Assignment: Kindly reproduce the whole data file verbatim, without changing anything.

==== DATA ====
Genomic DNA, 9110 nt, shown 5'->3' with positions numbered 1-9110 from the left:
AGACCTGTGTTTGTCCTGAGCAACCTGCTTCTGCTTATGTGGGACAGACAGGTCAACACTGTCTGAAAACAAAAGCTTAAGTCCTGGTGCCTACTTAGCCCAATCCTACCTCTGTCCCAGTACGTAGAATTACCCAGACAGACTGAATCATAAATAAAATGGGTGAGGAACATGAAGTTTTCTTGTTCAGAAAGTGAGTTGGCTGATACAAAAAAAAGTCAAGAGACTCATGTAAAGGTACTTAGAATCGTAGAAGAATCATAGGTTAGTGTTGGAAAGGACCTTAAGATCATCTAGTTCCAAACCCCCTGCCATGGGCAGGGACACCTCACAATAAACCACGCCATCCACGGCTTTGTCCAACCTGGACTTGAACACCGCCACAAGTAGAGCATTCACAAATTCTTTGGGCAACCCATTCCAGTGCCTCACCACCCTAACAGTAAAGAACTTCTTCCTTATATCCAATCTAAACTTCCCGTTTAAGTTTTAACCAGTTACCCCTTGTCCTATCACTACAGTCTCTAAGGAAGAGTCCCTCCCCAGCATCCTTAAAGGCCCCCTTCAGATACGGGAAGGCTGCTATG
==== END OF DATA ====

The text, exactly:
Genomic DNA, 9110 nt, shown 5'->3' with positions numbered 1-9110 from the left:
AGACCTGTGTTTGTCCTGAGCAACCTGCTTCTGCTTATGTGGGACAGACAGGTCAACACTGTCTGAAAACAAAAGCTTAAGTCCTGGTGCCTACTTAGCCCAATCCTACCTCTGTCCCAGTACGTAGAATTACCCAGACAGACTGAATCATAAATAAAATGGGTGAGGAACATGAAGTTTTCTTGTTCAGAAAGTGAGTTGGCTGATACAAAAAAAAGTCAAGAGACTCATGTAAAGGTACTTAGAATCGTAGAAGAATCATAGGTTAGTGTTGGAAAGGACCTTAAGATCATCTAGTTCCAAACCCCCTGCCATGGGCAGGGACACCTCACAATAAACCACGCCATCCACGGCTTTGTCCAACCTGGACTTGAACACCGCCACAAGTAGAGCATTCACAAATTCTTTGGGCAACCCATTCCAGTGCCTCACCACCCTAACAGTAAAGAACTTCTTCCTTATATCCAATCTAAACTTCCCGTTTAAGTTTTAACCAGTTACCCCTTGTCCTATCACTACAGTCTCTAAGGAAGAGTCCCTCCCCAGCATCCTTAAAGGCCCCCTTCAGATACGGGAAGGCTGCTATG